Managing work stress is a task whose success is closely linked to effective strategies, designed to regulate the intensity of our emotions when things, at work, do not go as we would like. Most people need specific strategies to deal with small and large business realities that are conflicting, frustrating and, in a sense, even normal.
Many modern professions force us to expose ourselves to several stimuli simultaneously. Almost everyone feels full of commitments, we are pressed to work faster, more productively and less confrontational. All this pressure causes stress.
This occurs almost every day. Rarely does a person do their work peacefully or think they will receive understanding if they make a mistake. This in itself is stressful. And if we add to all this the pressure of income and perhaps other personal problems, the situation can get complicated. For this reason, it is good to know some guidelines for managing work stress. We present three of them.
3 strategies to manage work stress
1. To assimilate the information available
One of the main reasons why you suffer from stress is the superficial interpretation of the facts. When we are under pressure and distress because we are forced to fulfill our duties, we may tend to analyze the situation without much objectivity. This does not help manage work stress.
The state of mind affects our perception and vice versa. Under pressure we tend to interpret many stimuli as threatening when in reality they are not. This, in particular, because we have in our hands the solution of an urgent task and to which a conflictual or problematic event is added.
Under these conditions we come to perceive that things are out of our control or that the situation is bigger than us. Just then it’s worth taking a minute to analyze the facts more clearly. We almost always realize then that it was not as bad as we thought. Acting quickly and instinctively is not good. First of all, it’s always best to digest it.
2. Avoid psychological prohibitions to manage work stress
Stress brings out our daily preconceptions in us (tension, in fact, pushes us to look for shortcuts to process as much information as possible in the shortest possible time). That bad feeling that sometimes pervades us and that fills us with discomfort occurs, for example, when we are assigned a task and then another. So we say things like “it’s my turn to do everything”. This statement is most likely unfounded.
The worst thing is that these prejudices only add to the malaise we already feel. They prevent us from managing work stress in the best way. On the contrary, they foment it. They lead us to victimize ourselves and to see potential enemies in others.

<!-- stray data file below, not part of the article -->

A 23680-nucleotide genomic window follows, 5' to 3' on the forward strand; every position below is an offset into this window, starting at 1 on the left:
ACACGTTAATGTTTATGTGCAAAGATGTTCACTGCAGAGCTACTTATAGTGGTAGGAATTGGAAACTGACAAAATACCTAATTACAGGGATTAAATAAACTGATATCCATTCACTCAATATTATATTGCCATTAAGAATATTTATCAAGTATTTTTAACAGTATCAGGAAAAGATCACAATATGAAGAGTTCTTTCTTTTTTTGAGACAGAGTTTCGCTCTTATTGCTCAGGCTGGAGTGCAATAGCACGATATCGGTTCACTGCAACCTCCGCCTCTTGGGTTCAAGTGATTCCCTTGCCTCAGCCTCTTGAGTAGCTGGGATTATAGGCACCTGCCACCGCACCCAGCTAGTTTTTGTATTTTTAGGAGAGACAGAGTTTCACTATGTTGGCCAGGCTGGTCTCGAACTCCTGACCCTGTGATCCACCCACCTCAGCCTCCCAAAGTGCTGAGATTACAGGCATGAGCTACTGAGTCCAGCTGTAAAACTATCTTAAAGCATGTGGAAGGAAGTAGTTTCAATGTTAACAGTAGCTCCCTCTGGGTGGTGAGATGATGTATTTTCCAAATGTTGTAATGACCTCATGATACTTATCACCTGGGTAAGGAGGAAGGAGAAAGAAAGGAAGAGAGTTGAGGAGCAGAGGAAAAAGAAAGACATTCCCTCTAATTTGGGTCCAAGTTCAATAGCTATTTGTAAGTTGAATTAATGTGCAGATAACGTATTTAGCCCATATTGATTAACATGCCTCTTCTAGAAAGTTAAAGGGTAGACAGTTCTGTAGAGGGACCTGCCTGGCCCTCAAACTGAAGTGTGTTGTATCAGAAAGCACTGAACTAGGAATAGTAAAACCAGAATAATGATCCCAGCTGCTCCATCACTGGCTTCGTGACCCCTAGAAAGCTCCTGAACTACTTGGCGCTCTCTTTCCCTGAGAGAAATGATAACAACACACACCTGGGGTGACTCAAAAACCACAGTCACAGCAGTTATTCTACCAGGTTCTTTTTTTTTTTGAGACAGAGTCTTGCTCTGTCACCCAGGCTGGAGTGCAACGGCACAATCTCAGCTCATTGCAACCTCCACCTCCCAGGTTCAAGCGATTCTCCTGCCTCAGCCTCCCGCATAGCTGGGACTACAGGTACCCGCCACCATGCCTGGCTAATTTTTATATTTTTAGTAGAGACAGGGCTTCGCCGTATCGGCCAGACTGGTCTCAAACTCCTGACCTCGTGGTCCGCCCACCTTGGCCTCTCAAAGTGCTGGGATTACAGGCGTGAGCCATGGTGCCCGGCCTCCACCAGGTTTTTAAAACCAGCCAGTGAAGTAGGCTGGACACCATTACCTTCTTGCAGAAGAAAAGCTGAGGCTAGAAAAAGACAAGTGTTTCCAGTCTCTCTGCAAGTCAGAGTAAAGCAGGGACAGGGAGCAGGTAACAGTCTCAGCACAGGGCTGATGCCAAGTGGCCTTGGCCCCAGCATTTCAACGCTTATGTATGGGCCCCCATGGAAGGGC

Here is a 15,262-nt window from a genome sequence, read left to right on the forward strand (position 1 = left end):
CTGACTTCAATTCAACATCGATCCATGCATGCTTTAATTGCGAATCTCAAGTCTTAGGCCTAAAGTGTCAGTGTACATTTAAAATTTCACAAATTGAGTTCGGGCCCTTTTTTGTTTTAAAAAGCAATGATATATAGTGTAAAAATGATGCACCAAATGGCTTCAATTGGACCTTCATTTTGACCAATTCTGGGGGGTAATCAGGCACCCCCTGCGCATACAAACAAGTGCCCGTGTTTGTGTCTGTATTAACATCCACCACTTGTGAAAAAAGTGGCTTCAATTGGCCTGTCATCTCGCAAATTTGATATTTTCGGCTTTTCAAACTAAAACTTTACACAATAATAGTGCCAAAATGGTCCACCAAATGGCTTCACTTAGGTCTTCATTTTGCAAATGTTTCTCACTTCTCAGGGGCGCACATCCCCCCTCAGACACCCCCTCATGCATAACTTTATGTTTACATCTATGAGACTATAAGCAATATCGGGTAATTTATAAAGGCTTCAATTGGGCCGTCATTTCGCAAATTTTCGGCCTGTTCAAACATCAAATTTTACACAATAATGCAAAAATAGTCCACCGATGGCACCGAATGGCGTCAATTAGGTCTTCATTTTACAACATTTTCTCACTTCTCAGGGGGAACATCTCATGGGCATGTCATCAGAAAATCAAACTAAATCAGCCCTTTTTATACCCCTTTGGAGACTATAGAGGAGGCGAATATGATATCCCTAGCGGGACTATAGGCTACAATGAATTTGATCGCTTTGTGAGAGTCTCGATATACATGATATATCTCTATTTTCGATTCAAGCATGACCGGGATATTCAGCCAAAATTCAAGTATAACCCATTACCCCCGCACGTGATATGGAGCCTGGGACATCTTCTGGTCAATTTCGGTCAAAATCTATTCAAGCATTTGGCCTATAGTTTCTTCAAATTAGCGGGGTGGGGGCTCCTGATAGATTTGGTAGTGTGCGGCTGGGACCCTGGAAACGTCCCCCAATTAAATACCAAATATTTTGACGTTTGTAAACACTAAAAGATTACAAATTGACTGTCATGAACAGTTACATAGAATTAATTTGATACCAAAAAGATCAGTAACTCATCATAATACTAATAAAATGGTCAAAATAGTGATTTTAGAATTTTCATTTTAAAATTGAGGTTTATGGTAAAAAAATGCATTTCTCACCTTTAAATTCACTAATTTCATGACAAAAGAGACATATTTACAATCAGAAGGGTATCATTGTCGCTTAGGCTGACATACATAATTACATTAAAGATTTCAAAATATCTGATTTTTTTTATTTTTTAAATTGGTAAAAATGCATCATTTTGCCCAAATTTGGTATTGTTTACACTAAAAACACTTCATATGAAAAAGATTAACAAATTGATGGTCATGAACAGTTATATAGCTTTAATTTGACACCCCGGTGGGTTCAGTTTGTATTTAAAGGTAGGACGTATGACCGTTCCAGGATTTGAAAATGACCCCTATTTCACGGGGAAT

This is why it is important to take a step back: not to allow these automatic thoughts to take over our thinking faculty, leading us to overturn everything, in a self-destructive way. It will help us a lot to breathe deeply for a couple of minutes and keep in mind that a deeper analysis can help.
3. Be more flexible and learn to relax
Mental inflexibility tends to complicate our life. Knowing how to live means learning to adapt to different circumstances, without this meaning abandoning lines of behavior or principles of life. Most of the time we don’t have to go against ourselves on a topic that is important to us: it is enough to give in a little to live more peacefully.
Usually the pressure of the surrounding environment and internal tension make us more severe and inflexible. It is also a way to defend ourselves, to preserve ourselves and to impose ourselves. Basically there is a sort of fear that comes from the inability to manage the situation and inflexibility turns into a wrong strategy of assuming fear.
To manage work stress adequately, relaxation techniques need to be found or planned. Any means is valid if it allows us to relax and, therefore, to be more flexible. Many unnecessary conflicts arise from this tension between two realities that try to occupy a preponderant place.
All of these guidelines for managing work stress highlight the importance of not losing control in the midst of the storm. This is the principle and the axis of everything else. Giving free rein to anguish does not lead us to be better employees, on the contrary, it makes us anxious people, at risk of conflict or error.